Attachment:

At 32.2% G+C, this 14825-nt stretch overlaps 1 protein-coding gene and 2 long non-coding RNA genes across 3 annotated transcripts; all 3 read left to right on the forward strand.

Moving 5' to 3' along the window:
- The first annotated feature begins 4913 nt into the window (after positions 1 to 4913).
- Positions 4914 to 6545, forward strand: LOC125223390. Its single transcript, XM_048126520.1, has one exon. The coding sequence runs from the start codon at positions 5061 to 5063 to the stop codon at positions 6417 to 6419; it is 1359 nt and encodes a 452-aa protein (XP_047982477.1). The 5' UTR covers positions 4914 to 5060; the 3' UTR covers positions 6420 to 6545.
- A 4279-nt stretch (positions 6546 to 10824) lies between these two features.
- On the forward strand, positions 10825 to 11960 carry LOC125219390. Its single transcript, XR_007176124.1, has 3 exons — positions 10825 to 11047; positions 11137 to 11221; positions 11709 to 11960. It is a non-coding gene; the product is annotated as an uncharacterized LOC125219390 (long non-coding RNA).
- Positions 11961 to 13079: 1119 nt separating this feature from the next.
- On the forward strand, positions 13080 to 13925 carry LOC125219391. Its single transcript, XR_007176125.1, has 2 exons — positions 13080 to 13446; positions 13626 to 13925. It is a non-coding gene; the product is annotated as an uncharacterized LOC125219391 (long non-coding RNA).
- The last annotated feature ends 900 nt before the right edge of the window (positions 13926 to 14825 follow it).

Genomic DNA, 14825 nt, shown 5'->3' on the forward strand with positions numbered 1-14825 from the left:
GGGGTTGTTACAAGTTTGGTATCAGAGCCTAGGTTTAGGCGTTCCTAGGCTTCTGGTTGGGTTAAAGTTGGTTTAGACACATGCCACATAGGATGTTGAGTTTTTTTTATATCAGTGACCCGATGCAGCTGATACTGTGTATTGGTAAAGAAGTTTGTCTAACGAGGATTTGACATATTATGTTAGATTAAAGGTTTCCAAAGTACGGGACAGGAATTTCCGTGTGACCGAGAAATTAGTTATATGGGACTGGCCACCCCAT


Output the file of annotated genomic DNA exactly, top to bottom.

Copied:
At 32.2% G+C, this 14825-nt stretch overlaps 1 protein-coding gene and 2 long non-coding RNA genes across 3 annotated transcripts; all 3 read left to right on the forward strand.

Moving 5' to 3' along the window:
- The first annotated feature begins 4913 nt into the window (after positions 1 to 4913).
- Positions 4914 to 6545, forward strand: LOC125223390. Its single transcript, XM_048126520.1, has one exon. The coding sequence runs from the start codon at positions 5061 to 5063 to the stop codon at positions 6417 to 6419; it is 1359 nt and encodes a 452-aa protein (XP_047982477.1). The 5' UTR covers positions 4914 to 5060; the 3' UTR covers positions 6420 to 6545.
- A 4279-nt stretch (positions 6546 to 10824) lies between these two features.
- On the forward strand, positions 10825 to 11960 carry LOC125219390. Its single transcript, XR_007176124.1, has 3 exons — positions 10825 to 11047; positions 11137 to 11221; positions 11709 to 11960. It is a non-coding gene; the product is annotated as an uncharacterized LOC125219390 (long non-coding RNA).
- Positions 11961 to 13079: 1119 nt separating this feature from the next.
- On the forward strand, positions 13080 to 13925 carry LOC125219391. Its single transcript, XR_007176125.1, has 2 exons — positions 13080 to 13446; positions 13626 to 13925. It is a non-coding gene; the product is annotated as an uncharacterized LOC125219391 (long non-coding RNA).
- The last annotated feature ends 900 nt before the right edge of the window (positions 13926 to 14825 follow it).

Genomic DNA, 14825 nt, shown 5'->3' on the forward strand with positions numbered 1-14825 from the left:
GGGGTTGTTACAAGTTTGGTATCAGAGCCTAGGTTTAGGCGTTCCTAGGCTTCTGGTTGGGTTAAAGTTGGTTTAGACACATGCCACATAGGATGTTGAGTTTTTTTTATATCAGTGACCCGATGCAGCTGATACTGTGTATTGGTAAAGAAGTTTGTCTAACGAGGATTTGACATATTATGTTAGATTAAAGGTTTCCAAAGTACGGGACAGGAATTTCCGTGTGACCGAGAAATTAGTTATATGGGACTGGCCACCCCAT